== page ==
It is worthy to note that most scholars study the single state feedback control on impulsive differential equation, that is, they consider only the case when the density of population reaches a given threshold. We can take preventive measures, but this method is not consistent with the facts. To avoid the economic and practical issues, it is required to adopt different controlling methods under different thresholds. It can be considered under three cases. Firstly, when the density of pest population \(x(t)\) reaches the slightly harmful threshold \(h_{1}\), releasing the natural enemy population \(y(t)\) may help avoid the damage. Secondly, when the density of pest population \(x(t)\) is at the economic threshold \(h_{2}\) (\(0< h_{1}< h_{2}\)), only releasing the natural enemy cannot reduce the damage. Therefore, certain pesticide has to be sprayed and the natural enemy released at the same time. Finally, if control measures are taken at the economic injury threshold \(h_{3}\) (\(h_{3}>h_{2}\)), high intensity pesticide will kill a large number of natural enemies, pollute the environment and cause serious economic losses. It can be seen that the pest controlling method of multi state pulse has important research value in practical application [38, 39].

The claim that the impulsive differential equations have been well developed can be accepted; however, more improvements are needed to cope with the real world applications. For instance, we should not only consider the stability properties of the system under a given time or threshold in the real life, but also consider how to minimize the loss caused on crops by the pests. Therefore, the optimization problem incorporating both the effects of biological control and chemical control has an important theoretical value as well as practical significance. However, it can be seen from the literature that the optimization problem has not been extensively studied. Tang et al. [40] established an integrated pest management model and obtained the optimal pulse time. In [41], Liu et al. studied a stochastic model with delays and the optimal harvesting effort, and the authors obtained an expression for the maximum expected value of sustainable yield. Sun et al. [42, 43] investigated dynamics analysis and obtained the optimal pest control level of a pest management predator-prey system. However, in the above articles, although authors have obtained excellent results, they have considered the optimization problems neglecting multi state impulsive effect on the predator-prey system.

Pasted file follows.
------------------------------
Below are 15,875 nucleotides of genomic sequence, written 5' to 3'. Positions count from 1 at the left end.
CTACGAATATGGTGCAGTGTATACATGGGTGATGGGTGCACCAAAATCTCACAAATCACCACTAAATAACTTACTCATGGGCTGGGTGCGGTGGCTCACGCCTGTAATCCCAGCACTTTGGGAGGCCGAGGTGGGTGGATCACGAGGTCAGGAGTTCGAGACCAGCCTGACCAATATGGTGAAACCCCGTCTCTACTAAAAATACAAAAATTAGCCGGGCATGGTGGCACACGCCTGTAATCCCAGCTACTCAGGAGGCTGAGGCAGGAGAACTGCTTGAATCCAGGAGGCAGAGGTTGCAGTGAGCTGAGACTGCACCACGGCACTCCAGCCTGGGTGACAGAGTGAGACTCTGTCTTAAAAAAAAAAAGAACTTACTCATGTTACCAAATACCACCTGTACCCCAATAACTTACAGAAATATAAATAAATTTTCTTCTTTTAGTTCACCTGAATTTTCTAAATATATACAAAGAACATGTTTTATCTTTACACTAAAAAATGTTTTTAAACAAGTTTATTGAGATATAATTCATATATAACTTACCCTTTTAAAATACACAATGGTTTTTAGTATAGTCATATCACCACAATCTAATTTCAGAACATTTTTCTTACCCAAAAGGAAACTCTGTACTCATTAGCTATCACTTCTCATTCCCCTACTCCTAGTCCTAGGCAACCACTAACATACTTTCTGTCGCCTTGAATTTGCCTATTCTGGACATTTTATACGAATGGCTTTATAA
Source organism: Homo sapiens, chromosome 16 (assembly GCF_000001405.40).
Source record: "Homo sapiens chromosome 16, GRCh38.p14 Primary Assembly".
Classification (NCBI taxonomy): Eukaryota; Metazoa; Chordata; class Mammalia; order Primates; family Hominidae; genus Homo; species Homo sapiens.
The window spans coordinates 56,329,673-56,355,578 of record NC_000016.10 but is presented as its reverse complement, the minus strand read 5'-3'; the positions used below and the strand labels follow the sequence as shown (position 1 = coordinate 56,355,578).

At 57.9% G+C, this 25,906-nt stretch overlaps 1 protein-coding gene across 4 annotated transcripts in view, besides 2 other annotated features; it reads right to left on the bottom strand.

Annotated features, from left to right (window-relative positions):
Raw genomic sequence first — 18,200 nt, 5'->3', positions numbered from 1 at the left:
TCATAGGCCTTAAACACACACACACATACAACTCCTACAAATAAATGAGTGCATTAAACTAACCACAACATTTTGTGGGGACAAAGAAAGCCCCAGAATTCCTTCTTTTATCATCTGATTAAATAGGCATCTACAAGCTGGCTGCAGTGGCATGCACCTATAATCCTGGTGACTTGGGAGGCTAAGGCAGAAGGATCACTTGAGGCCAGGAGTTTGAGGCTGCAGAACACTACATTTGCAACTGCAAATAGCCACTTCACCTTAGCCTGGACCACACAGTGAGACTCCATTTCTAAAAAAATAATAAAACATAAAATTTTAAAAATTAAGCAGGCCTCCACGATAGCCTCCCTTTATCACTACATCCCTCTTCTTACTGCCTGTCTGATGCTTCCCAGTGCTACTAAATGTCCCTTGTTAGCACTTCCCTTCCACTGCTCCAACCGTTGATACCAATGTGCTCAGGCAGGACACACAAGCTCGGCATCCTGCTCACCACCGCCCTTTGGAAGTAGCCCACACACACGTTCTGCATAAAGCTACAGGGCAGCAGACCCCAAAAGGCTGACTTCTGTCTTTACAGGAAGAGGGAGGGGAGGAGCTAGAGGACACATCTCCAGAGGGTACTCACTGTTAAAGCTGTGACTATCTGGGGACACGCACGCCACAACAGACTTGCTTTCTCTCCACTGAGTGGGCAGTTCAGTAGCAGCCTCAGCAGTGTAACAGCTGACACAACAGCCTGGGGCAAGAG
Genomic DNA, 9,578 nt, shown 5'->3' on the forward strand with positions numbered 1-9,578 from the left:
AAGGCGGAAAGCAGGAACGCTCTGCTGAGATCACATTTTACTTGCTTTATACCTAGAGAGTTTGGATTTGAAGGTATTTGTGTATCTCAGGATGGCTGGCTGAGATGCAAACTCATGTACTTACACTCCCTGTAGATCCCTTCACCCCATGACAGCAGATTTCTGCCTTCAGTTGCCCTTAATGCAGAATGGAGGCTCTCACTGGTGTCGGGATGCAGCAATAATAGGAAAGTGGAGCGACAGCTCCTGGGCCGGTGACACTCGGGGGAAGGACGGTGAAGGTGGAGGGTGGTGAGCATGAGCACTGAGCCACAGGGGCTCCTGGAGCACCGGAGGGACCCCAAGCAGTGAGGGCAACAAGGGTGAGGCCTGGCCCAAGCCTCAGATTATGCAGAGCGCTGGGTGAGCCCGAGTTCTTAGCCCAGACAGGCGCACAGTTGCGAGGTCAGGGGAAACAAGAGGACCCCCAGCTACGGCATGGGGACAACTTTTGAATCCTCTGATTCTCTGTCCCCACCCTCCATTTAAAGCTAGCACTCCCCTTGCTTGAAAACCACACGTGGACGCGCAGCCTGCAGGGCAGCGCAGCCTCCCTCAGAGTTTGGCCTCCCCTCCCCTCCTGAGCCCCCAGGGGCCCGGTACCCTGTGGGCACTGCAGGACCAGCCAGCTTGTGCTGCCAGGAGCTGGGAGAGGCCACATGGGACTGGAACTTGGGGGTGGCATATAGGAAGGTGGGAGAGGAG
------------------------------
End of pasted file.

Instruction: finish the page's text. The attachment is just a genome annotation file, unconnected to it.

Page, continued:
Based on the above works and the analysis, the state-dependent impulsive predator-prey system with Holling type-I functional response can be written as
$$ \textstyle\begin{cases} \left . \textstyle\begin{array}{@{}l} \left . \textstyle\begin{array}{@{}l} {x'(t)=ax(t)-bx(t)y(t),}\\ {y'(t)=-cy(t)+rbx(t)y(t),} \end{array}\displaystyle \right\}\quad x\leq x_{0},\\ \left . \textstyle\begin{array}{@{}l} {x'(t)=ax(t)-bx_{0}y(t),}\\ {y'(t)=-cy(t)+rbx_{0}y(t),} \end{array}\displaystyle \right\} \quad x>x_{0}, \end{array}\displaystyle \right \}\quad x\neq h_{2} \text{ or } x=h_{1},y>y^{*}, \\ \left . \textstyle\begin{array}{@{}l} {\Delta x(t)=0,}\\ {\Delta y(t)=q,} \end{array}\displaystyle \right \} \quad x= h_{1},y\leq y^{*},\\ \left . \textstyle\begin{array}{@{}l} {\Delta x(t) =-\alpha(x) x(t),}\\ {\Delta y(t)=-\beta(x) y(t)+\delta(x),} \end{array}\displaystyle \right \} \quad x=h_{2}, \end{cases} $$
(1)
where the density of the pest population and the natural enemy population are expressed by \(x(t)\) and \(y(t)\), respectively. The intrinsic growth rate of pest, the predation coefficient and the death rate of natural enemy are denoted by a, b and c, respectively. \(0< r<1\) means the conversion coefficient, q is the release amount of natural enemy at time \(t_{h_{1}}\), while δ is the release amount of natural enemy at time \(t_{h_{2}}\). \(a,b,r,c,d,q,h_{1},h_{2}\) are all positive constants, \(y^{*}=\frac{a}{b}\), \(\alpha,\beta\) represent the proportion of pests and natural enemies which are killed by pesticides, respectively. In this paper, \(\alpha(x),\beta(x)\) and \(\delta(x)\) are continuous functions defined on [\(h_{1},h_{3}\)], which satisfies \(\delta (h_{1})=\delta_{\max}\) and \(\delta(h_{3})=\delta_{\min}\), \(\alpha (h_{1})=0\) and \(\alpha(h_{3})=\alpha_{\max}\), \(\beta(h_{1})=0\) and \(\beta (h_{3})=\beta_{\max}\). \(\alpha(x), \beta(x)\) and \(\delta(x)\) are expressed as follows using the same notation as in [42], i.e.,
$$ \textstyle\begin{cases} {\alpha(x)=\alpha_{\max}\frac{x-h_{1}}{h_{3}-h_{1}}},\\ {\beta(x)=\beta_{\max}\frac{x-h_{1}}{h_{3}-h_{1}}},\\ {\delta(x)=\delta_{\max}-(\delta_{\max}-\delta_{\min})\frac {x-h_{1}}{h_{3}-h_{1}}}. \end{cases} $$
(2)